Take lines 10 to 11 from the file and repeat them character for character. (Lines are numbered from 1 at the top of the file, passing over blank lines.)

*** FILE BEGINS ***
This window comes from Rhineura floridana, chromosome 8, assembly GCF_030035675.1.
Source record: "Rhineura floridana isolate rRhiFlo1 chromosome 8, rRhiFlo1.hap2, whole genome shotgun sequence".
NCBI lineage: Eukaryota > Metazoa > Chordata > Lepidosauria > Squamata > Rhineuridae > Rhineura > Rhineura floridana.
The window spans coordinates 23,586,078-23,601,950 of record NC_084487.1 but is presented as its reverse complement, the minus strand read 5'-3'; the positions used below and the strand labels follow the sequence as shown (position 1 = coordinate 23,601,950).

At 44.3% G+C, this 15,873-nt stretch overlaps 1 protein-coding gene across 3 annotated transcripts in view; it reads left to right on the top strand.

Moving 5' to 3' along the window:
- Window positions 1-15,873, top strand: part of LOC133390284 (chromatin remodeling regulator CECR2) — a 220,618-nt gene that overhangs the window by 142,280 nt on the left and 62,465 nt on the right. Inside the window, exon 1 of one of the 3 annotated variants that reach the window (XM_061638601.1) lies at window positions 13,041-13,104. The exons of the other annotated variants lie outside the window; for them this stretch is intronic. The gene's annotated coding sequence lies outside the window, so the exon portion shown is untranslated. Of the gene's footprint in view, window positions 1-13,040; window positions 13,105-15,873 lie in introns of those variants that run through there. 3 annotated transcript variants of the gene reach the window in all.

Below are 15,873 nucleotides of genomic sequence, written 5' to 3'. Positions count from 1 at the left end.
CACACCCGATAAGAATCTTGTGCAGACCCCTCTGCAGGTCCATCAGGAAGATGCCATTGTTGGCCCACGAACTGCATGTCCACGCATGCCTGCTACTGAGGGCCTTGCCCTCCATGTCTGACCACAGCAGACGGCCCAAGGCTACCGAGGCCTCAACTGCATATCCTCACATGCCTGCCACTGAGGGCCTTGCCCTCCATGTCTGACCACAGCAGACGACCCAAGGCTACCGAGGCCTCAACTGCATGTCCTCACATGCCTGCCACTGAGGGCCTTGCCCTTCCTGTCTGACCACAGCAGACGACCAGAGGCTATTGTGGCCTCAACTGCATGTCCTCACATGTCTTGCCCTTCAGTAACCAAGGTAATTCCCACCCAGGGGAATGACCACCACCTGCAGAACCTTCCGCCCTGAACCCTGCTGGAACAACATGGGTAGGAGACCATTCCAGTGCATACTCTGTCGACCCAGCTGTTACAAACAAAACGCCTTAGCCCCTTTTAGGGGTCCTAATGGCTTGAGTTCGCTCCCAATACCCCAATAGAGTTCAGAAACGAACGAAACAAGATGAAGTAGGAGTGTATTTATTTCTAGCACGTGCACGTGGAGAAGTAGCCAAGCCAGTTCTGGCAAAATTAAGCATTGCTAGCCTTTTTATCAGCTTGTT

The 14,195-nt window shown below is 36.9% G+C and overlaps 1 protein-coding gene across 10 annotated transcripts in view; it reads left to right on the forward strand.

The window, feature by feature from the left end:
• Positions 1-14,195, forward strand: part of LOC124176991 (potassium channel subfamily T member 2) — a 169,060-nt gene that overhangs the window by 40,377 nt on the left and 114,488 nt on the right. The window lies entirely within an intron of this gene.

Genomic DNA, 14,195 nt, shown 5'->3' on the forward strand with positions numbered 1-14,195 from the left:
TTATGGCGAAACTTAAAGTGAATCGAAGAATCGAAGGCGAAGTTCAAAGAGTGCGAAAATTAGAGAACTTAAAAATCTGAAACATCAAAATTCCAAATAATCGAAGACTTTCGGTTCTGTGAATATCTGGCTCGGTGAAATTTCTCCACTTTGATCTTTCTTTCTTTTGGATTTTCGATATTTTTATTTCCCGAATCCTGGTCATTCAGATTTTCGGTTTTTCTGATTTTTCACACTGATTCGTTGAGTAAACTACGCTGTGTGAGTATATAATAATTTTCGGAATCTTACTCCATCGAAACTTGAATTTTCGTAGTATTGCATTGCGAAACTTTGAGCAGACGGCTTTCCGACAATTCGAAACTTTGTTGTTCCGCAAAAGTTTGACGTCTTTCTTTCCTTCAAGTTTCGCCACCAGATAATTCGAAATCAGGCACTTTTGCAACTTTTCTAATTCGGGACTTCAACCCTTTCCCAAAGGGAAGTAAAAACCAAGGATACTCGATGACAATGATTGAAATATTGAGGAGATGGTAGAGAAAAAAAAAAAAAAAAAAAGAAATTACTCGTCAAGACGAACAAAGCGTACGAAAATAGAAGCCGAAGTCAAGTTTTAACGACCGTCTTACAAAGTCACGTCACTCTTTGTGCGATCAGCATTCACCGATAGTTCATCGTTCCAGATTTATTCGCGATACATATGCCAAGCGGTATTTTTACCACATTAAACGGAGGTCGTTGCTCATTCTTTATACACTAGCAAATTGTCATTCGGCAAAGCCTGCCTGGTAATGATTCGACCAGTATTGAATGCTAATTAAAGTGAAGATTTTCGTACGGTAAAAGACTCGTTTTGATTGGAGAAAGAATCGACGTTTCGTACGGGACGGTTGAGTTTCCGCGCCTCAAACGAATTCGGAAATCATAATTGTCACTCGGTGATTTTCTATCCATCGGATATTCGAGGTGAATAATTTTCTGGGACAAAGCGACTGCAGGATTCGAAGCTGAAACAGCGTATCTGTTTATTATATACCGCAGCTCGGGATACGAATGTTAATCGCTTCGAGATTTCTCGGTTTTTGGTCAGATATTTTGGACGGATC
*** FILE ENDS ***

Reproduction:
The 14,195-nt window shown below is 36.9% G+C and overlaps 1 protein-coding gene across 10 annotated transcripts in view; it reads left to right on the forward strand.

The window, feature by feature from the left end: